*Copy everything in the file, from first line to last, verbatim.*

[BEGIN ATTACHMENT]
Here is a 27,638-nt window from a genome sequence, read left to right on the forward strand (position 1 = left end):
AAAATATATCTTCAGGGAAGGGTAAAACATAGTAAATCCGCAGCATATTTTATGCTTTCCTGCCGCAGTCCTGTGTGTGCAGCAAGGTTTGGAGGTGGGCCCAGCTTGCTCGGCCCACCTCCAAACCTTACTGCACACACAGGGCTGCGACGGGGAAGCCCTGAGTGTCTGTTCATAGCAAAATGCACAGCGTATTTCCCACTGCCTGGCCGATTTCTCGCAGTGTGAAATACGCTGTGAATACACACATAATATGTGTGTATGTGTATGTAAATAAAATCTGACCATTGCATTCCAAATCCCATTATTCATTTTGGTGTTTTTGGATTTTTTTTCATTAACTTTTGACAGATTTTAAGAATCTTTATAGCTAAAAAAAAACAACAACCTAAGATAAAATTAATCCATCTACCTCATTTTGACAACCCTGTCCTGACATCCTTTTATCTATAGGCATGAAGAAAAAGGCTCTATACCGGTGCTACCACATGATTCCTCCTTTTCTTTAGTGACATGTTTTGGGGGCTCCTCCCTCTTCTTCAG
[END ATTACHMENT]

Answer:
Here is a 27,638-nt window from a genome sequence, read left to right on the forward strand (position 1 = left end):
AAAATATATCTTCAGGGAAGGGTAAAACATAGTAAATCCGCAGCATATTTTATGCTTTCCTGCCGCAGTCCTGTGTGTGCAGCAAGGTTTGGAGGTGGGCCCAGCTTGCTCGGCCCACCTCCAAACCTTACTGCACACACAGGGCTGCGACGGGGAAGCCCTGAGTGTCTGTTCATAGCAAAATGCACAGCGTATTTCCCACTGCCTGGCCGATTTCTCGCAGTGTGAAATACGCTGTGAATACACACATAATATGTGTGTATGTGTATGTAAATAAAATCTGACCATTGCATTCCAAATCCCATTATTCATTTTGGTGTTTTTGGATTTTTTTTCATTAACTTTTGACAGATTTTAAGAATCTTTATAGCTAAAAAAAAACAACAACCTAAGATAAAATTAATCCATCTACCTCATTTTGACAACCCTGTCCTGACATCCTTTTATCTATAGGCATGAAGAAAAAGGCTCTATACCGGTGCTACCACATGATTCCTCCTTTTCTTTAGTGACATGTTTTGGGGGCTCCTCCCTCTTCTTCAG